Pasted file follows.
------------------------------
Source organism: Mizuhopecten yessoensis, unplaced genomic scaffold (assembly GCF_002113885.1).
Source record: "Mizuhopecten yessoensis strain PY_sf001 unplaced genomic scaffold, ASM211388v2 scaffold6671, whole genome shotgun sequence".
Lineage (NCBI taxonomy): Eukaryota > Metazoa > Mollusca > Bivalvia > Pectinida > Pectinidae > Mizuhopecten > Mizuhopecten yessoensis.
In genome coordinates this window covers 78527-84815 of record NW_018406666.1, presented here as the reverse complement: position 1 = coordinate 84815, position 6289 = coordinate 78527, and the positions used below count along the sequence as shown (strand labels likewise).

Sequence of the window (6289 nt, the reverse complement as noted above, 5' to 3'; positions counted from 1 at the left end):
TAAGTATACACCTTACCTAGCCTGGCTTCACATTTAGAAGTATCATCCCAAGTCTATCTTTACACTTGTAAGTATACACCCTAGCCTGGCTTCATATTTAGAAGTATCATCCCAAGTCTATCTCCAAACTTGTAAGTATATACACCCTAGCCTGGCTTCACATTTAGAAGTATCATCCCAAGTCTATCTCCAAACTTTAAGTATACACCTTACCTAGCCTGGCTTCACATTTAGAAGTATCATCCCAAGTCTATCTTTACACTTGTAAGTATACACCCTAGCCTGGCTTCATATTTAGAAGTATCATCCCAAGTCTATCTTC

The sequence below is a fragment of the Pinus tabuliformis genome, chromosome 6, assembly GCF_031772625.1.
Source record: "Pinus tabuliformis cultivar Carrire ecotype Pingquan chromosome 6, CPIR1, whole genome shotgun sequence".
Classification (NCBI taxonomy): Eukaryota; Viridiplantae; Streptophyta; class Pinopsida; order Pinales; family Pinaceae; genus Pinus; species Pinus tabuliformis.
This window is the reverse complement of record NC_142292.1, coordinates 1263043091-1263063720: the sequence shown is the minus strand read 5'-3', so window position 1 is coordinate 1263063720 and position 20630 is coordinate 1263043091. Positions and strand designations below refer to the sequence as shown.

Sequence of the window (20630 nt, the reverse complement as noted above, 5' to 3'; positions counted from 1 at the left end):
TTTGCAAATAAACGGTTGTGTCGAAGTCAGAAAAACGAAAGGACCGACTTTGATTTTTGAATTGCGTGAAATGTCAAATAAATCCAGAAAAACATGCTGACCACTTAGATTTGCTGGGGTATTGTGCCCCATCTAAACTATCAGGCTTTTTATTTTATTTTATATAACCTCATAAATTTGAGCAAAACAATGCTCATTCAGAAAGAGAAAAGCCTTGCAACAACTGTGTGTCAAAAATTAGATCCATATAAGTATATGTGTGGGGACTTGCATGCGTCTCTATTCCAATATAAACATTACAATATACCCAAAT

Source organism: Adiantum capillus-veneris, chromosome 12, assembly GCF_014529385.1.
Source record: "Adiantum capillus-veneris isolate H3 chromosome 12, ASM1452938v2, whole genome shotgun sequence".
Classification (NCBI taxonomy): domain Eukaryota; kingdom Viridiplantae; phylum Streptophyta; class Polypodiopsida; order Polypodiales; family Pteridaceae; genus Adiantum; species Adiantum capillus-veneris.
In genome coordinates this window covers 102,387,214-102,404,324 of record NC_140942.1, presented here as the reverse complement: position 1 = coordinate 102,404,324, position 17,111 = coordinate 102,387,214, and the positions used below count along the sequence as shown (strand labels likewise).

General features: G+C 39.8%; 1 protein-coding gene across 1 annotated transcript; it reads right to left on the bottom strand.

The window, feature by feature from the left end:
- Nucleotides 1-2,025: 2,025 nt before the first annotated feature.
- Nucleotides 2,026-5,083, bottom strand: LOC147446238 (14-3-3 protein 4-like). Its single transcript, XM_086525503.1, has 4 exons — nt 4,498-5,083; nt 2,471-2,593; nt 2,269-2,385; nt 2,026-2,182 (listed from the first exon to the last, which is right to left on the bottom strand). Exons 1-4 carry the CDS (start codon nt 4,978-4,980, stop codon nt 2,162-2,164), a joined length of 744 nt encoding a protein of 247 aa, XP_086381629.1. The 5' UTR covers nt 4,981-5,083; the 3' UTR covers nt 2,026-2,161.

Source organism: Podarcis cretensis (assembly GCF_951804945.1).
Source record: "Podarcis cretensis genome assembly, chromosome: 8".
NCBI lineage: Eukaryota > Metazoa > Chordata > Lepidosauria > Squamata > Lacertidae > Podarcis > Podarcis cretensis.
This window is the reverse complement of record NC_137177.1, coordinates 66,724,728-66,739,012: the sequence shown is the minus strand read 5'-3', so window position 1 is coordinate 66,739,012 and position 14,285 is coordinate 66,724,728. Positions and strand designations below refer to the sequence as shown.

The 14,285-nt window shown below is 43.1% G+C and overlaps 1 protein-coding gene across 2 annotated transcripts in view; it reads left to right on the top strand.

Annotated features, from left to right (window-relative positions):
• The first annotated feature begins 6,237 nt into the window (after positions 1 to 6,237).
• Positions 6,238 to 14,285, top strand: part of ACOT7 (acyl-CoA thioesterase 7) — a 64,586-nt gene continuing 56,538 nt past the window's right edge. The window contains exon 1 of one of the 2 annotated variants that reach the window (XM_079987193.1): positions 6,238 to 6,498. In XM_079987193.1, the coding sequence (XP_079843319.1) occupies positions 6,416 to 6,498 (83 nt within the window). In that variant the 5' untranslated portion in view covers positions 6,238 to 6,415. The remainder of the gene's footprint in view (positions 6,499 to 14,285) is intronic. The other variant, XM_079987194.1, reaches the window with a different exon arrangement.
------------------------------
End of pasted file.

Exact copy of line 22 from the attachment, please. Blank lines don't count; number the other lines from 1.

Source record: "Podarcis cretensis genome assembly, chromosome: 8".